Racing legend Andretti visits Myrtle Beach Speedway

Andretti pays visit to Grand Strand

ryoung@thesunnews.comJuly 28, 2012 

— When Bob Lutz purchased Myrtle Beach Speedway, he did so with the belief that the old track’s future could live up to its past as a proving ground for some of racing’s marquee names. And to help build attention and support for that cause, well, he called upon one of the biggest names the sport has ever had.

Legendary driver Mario Andretti arrived via helicopter Saturday night to make an appearance at the speedway before the evening’s scheduled event, mingle with the fans who weren’t kept away by the rain showers and, of course, talk a little racing.

“We need these venues,” Andretti said after getting his first look at the place. “And the unfortunate thing [is] they’re disappearing because of whether it’s the value of land or whatever. But the sport needs venues like this where some of the aspiring young kids can just start, because you can’t start at the top. This is great for your formative years. These are the tracks that have created the champions we have seen over the years – the champions of today and champions of yesterday.”

Andretti, of course, is one of racing’s all-time great champions. A four-time IndyCar national champion, he ranks second all-time with 52 IndyCar victories and won more than 100 races overall between various series – including the 1967 Daytona 500 and the 1969 Indianapolis 500.

He and Lutz have been involved in business ventures since 2004 and have known each other since the mid 1990s, Lutz said.

“Typically Mario will go to much bigger events than what we have here, but Mario has been very supportive in anything that I’ve done,” Lutz said. “And when I told Mario I purchased the speedway here and that I would like for him to come in for tonight [Saturday] ... he wanted to see the facility and help in any way he could.”

Andretti, who drove the pace car before the evening’s rain-delayed race, said he got a brief history lesson on the track as he arrived, learning about some of the names – like the Earnhardts and Pettys – that have competed at Myrtle Beach Speedway since it was originally built in 1958.

“From what I hear, just all the big names have been here at one time or another,” he said. “The fact that it’s been here since the late ’50s I wouldn’t have believed because it looks brand new.”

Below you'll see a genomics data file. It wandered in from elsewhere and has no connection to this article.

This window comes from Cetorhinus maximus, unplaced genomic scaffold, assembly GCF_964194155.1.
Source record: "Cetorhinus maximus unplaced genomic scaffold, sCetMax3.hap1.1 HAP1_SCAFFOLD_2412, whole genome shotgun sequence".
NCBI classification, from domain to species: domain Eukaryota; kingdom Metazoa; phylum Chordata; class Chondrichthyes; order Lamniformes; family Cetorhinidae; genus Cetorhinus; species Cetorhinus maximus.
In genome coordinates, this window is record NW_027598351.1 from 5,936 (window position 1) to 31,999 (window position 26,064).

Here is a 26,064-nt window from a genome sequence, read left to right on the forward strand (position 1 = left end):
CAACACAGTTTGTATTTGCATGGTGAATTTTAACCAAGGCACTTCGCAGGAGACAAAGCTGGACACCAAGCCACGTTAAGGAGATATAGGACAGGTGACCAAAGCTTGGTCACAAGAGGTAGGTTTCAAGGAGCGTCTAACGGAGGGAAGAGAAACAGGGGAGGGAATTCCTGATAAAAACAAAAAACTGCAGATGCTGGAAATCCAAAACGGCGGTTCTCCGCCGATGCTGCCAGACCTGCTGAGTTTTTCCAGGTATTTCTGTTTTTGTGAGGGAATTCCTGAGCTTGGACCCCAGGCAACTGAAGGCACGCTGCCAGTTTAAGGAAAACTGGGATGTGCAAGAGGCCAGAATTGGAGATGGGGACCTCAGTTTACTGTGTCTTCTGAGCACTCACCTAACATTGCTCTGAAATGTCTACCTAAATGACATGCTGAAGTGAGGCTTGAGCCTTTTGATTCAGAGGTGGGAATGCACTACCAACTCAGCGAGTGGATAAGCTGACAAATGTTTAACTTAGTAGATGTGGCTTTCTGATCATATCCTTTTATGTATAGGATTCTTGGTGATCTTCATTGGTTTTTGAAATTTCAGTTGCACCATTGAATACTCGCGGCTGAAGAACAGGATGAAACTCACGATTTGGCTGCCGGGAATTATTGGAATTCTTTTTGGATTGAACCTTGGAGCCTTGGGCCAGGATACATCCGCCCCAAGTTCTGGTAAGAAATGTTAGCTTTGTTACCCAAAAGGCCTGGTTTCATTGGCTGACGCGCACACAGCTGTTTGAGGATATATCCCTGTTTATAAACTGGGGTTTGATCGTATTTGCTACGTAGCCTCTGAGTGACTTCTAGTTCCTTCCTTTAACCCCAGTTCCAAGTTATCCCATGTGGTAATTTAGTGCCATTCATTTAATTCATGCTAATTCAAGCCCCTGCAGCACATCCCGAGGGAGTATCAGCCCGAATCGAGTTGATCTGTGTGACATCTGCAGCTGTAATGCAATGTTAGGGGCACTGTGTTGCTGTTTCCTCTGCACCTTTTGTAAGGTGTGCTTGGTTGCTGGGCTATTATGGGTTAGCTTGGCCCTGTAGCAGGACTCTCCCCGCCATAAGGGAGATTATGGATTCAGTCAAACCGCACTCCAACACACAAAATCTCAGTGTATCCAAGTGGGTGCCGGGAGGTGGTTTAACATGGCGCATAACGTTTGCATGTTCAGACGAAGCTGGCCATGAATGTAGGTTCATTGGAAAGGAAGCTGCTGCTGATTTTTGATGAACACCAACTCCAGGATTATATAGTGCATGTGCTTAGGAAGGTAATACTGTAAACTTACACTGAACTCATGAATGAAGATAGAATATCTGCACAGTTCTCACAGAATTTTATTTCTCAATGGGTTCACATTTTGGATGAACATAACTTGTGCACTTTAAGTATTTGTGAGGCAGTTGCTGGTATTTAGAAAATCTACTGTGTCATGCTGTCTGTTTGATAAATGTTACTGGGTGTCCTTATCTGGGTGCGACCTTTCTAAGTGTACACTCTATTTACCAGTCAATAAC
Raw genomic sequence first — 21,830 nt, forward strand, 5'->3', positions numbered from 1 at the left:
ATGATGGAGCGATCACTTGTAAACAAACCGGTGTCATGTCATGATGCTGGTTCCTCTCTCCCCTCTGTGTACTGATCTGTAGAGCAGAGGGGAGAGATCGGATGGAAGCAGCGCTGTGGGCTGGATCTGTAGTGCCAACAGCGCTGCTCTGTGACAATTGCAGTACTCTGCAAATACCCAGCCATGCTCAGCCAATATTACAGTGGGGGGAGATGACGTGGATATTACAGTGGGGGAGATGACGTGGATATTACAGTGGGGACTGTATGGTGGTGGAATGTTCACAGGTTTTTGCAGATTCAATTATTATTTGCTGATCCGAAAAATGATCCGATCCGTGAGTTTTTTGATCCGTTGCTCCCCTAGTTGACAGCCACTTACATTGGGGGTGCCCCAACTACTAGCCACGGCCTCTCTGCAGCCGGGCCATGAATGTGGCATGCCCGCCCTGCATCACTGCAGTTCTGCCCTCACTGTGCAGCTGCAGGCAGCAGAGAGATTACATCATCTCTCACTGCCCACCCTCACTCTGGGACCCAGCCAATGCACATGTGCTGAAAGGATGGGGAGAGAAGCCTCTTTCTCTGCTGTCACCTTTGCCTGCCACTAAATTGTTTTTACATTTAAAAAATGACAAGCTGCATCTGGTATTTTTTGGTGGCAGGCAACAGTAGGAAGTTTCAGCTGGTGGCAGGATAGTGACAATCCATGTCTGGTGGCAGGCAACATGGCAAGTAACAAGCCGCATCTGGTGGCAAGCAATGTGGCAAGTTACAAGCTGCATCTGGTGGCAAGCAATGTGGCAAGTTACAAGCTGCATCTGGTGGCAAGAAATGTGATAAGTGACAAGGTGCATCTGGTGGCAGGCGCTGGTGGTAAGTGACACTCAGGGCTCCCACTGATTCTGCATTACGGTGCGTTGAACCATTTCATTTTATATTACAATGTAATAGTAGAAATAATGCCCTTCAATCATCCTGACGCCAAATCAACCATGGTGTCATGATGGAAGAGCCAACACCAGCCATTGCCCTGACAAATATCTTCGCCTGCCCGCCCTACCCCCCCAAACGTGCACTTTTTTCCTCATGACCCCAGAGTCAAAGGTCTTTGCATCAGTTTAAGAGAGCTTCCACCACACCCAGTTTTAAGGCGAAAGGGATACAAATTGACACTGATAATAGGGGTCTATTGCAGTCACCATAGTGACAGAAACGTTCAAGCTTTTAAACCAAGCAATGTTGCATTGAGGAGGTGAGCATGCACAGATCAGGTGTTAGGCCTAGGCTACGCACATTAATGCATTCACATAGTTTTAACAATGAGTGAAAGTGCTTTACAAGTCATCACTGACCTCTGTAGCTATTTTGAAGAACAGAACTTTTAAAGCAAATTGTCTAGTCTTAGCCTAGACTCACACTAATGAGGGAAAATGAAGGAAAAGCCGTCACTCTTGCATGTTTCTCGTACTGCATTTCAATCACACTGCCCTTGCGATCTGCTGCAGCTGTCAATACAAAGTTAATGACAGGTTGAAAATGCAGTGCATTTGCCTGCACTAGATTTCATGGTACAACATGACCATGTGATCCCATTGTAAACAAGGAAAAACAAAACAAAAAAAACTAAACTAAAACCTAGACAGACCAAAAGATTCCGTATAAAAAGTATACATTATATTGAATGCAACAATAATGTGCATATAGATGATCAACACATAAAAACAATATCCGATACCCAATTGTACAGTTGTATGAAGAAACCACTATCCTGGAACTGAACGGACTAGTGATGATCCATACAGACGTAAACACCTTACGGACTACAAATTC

Now 72, Andretti keeps a busy schedule with commitments to the companies he’s associated with as well as his own business interests and watching his son and grandson carry on the family name. Michael Andretti is an IndyCar team owner now and his son Marco drives for that Andretti Autosport team. The elder Andretti says he still goes to about half of the IndyCar races on the schedule to keep tabs on the family business.

“I follow all of motor racing as closely as I can,” he said. “Obviously, it’s been my life and it continues to be.”

Lightning flashed through the sky and an untimely downpour drenched the area in the hour leading up to Andretti’s scheduled appearance Saturday night, but Lutz decided to stick with the plan and bring him in anyway for however many fans made it out to the track.

“It’s great for the speedway,” Lutz said. “It’s great for the fans and the community to have someone like Mario come in because getting him to come to a short track isn’t typical for someone like Mario, so it’s an honor for me to have him here and one more big name that’s been out here to Myrtle Beach Speedway.”

As for Lutz, he said the track’s regular events – the Wednesday night thrill shows and Saturday races – are doing well, and he has visions to bring more events to town. He said he has had conversations with the UARA, PASS, NASCAR Camping World Truck and K&N series.

“We’re in discussions right now with several series about bringing some of their marquee events here to the speedway,” he said. “My short-term goal is to continue bringing in big events to the speedway and long-term goal is to continue making improvements to the facility, building what we have here, getting this track back on the map again and back to the days of 10, 15 years ago. As successful as it was, I think we can get it back to that level again in the next three to five years.”

Said Andretti: “Without venues like this, where would you start? It’s just like going to school. You can’t start at the university.”

Contact RYAN YOUNG at 626-0318.

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